Years ago, someone told me about a program called WML, Website Meta Language. It's how a programmer would put a site together -- out of source files that get compiled into .html files. I thought that would be an excellent way to build my web site.
The problem is that it's hard to understand how to put a site together with WML. There's plenty of documentation on how to use WML, but in true UNIX fashion, it's made up of small, reuseable tools, which on their own aren't incredibly useful to me in building a web site. And the documentation is a very detailed instruction manual on these small tools. Most of the examples for using a feature are terribly trivial -- unless the purpose of your site is to perform transformations on the words foo, bar, and quux, then you're going to have a hard time understanding how to use WML to build your site.
Luckily, the folks at Debian use WML to manage their site. They've got a page about using WML (which even says that it's hard to learn from the documentation), and better yet, the source code for their web site is available. Finally, there was something I could learn from.
There are tons and tons of WML features, and I'm only using a handful of them. But I've listed them here both to show how useful WML is and to serve as a guide in case you'd like to use WML.
Include pre-processor. Much like cpp, WML understands
the #include directive. You can even pass arguments to it. At the
top of this page is the directive:
#include <template.wml> topic="software"
This puts the image at the top of the page, and setting the topic
variable tells the template that the navigation pane should highlight the
software section. This eliminates typing redundant HTML
on every page. Not to mention saving tons of time if you want to give the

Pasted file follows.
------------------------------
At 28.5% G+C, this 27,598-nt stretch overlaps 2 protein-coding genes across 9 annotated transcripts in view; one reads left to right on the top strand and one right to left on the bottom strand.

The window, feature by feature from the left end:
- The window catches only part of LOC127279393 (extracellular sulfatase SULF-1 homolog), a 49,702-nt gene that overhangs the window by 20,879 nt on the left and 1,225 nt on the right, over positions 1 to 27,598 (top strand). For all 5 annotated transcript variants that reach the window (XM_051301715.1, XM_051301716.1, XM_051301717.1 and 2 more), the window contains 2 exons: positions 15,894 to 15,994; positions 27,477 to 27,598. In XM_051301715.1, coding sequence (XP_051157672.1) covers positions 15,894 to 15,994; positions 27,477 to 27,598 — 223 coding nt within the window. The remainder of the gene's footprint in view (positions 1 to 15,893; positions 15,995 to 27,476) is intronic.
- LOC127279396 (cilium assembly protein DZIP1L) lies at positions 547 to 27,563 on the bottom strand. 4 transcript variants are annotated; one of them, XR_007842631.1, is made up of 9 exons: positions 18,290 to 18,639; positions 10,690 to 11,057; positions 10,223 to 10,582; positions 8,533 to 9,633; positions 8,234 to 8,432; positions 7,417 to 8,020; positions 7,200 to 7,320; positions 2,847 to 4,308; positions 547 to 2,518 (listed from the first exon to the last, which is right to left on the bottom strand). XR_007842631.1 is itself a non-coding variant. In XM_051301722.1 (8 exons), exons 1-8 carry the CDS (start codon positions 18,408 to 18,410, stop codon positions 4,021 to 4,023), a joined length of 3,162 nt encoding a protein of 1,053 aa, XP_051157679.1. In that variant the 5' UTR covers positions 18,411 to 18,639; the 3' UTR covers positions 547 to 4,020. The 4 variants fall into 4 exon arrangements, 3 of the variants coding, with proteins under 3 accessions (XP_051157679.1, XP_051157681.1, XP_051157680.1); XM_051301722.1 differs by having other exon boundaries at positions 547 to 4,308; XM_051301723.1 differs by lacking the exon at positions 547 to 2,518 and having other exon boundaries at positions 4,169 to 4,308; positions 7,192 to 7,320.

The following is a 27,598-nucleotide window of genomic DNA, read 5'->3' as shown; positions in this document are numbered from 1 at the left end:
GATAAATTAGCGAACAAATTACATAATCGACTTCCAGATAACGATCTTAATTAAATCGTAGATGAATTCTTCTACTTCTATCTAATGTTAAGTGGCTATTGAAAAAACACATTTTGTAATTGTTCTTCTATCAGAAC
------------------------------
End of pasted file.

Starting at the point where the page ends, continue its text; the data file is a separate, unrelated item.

site a facelift.
Create your own tags. I've defined a couple of tags to make
writing pages easier. For example, when I want to show something that's
a piece of code or something like you'd see on a terminal, I put it in a
yellow box. To save myself all the HTML associated with the box and
the fixed-width font, I can just write:
<screen>Stuff you'd see on a screen</screen>
Not only do these tags save
time when writing the pages, they make it trivial to change the look
of the site. All these tags are defined in
you'd like to have a look.
Auto-adjusted pathnames. I like to put all my images in one
directory, even though they're referenced by pages in several directories.
Depending on where the image is referenced from, there might be several
different pathnames for the same image. I could just use the absolute
path /images, but then the site won't work in a subdirectory (useful
for testing out changes). And I can't use relative paths everywhere
because there are templates that reference images that get included from
different directories. The solution -- WML lets me put this in my
.wmlrc at the top-level directory:
This means that the variable IMAGES gets assigned the pathname
of images directory, auto-adjusted from whatever directory WML
is in when it finds a reference to $(IMAGES).
So I can safely refer to the images directory from any place in the site,
and I don't have to use an absolute URL.
So now that I've got a tree full of .wml files, how do I turn
them all into .html files? I could just use make, but then
I'd need a Makefile in every directory (this is what Debian does). Instead,
I use wmk, part
of WML. It's a make-like tool that can descend recursively through a
directory structure and invoke wml on every .wml file it
encounters (or just those that have been updated) to turn them into
.html files. I build my site with the following command:
wmk -a -F include -I $PWD/webroot/include
The -a tells wmk to descend recursively, -F include
tells it not to process the include directory, and -I
$PWD/webroot/include adds a path to the search path for included files,
similar to the -I option for C compilers.
To automate this, I've written a script that checks the latest version of the web site out from CVS, builds the .html files with wmk, and publishes all this to a directory on one of my home systems. This happens every hour unattended. Since my web site is hosted at an ISP and I need to get the files there somehow, I'm running rsync every hour on their system to transfer any changes from the home system to the web server. My ISP is UNIX-friendly and lets me have a shell account with SSH access, and allows me to compile and run anything I want on their systems.
If you'd like to see how the entire site fits together, take a look at the website module in CVS.